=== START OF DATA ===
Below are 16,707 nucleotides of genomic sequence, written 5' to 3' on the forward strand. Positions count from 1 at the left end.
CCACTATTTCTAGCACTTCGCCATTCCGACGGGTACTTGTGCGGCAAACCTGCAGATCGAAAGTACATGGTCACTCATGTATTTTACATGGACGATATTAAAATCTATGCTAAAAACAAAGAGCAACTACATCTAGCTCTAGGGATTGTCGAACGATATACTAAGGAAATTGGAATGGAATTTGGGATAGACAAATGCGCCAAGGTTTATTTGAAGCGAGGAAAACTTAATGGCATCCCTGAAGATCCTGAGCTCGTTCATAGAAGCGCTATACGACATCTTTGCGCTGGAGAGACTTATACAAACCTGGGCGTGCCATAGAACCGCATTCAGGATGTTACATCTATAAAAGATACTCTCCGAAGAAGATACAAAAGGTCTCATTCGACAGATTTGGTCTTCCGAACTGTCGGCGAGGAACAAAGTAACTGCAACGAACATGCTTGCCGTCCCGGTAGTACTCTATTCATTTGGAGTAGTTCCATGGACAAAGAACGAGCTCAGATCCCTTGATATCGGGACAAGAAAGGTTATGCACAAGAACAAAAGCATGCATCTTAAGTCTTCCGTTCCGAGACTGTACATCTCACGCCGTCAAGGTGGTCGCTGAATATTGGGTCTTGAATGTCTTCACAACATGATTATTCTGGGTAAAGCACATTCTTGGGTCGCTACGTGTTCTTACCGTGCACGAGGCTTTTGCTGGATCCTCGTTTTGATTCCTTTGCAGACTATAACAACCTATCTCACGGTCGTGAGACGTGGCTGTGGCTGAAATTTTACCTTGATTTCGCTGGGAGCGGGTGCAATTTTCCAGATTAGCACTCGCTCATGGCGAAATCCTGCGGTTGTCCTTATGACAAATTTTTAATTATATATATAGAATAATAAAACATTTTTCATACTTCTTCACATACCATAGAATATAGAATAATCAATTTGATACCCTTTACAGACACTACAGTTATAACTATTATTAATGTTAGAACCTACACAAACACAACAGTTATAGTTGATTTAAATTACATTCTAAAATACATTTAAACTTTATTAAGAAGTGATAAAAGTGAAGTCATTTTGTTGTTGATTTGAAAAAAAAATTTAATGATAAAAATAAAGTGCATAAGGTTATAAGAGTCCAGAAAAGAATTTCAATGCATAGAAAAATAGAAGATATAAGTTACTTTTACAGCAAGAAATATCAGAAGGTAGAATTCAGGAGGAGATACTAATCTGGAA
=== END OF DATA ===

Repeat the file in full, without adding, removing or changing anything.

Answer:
Below are 16,707 nucleotides of genomic sequence, written 5' to 3' on the forward strand. Positions count from 1 at the left end.
CCACTATTTCTAGCACTTCGCCATTCCGACGGGTACTTGTGCGGCAAACCTGCAGATCGAAAGTACATGGTCACTCATGTATTTTACATGGACGATATTAAAATCTATGCTAAAAACAAAGAGCAACTACATCTAGCTCTAGGGATTGTCGAACGATATACTAAGGAAATTGGAATGGAATTTGGGATAGACAAATGCGCCAAGGTTTATTTGAAGCGAGGAAAACTTAATGGCATCCCTGAAGATCCTGAGCTCGTTCATAGAAGCGCTATACGACATCTTTGCGCTGGAGAGACTTATACAAACCTGGGCGTGCCATAGAACCGCATTCAGGATGTTACATCTATAAAAGATACTCTCCGAAGAAGATACAAAAGGTCTCATTCGACAGATTTGGTCTTCCGAACTGTCGGCGAGGAACAAAGTAACTGCAACGAACATGCTTGCCGTCCCGGTAGTACTCTATTCATTTGGAGTAGTTCCATGGACAAAGAACGAGCTCAGATCCCTTGATATCGGGACAAGAAAGGTTATGCACAAGAACAAAAGCATGCATCTTAAGTCTTCCGTTCCGAGACTGTACATCTCACGCCGTCAAGGTGGTCGCTGAATATTGGGTCTTGAATGTCTTCACAACATGATTATTCTGGGTAAAGCACATTCTTGGGTCGCTACGTGTTCTTACCGTGCACGAGGCTTTTGCTGGATCCTCGTTTTGATTCCTTTGCAGACTATAACAACCTATCTCACGGTCGTGAGACGTGGCTGTGGCTGAAATTTTACCTTGATTTCGCTGGGAGCGGGTGCAATTTTCCAGATTAGCACTCGCTCATGGCGAAATCCTGCGGTTGTCCTTATGACAAATTTTTAATTATATATATAGAATAATAAAACATTTTTCATACTTCTTCACATACCATAGAATATAGAATAATCAATTTGATACCCTTTACAGACACTACAGTTATAACTATTATTAATGTTAGAACCTACACAAACACAACAGTTATAGTTGATTTAAATTACATTCTAAAATACATTTAAACTTTATTAAGAAGTGATAAAAGTGAAGTCATTTTGTTGTTGATTTGAAAAAAAAATTTAATGATAAAAATAAAGTGCATAAGGTTATAAGAGTCCAGAAAAGAATTTCAATGCATAGAAAAATAGAAGATATAAGTTACTTTTACAGCAAGAAATATCAGAAGGTAGAATTCAGGAGGAGATACTAATCTGGAA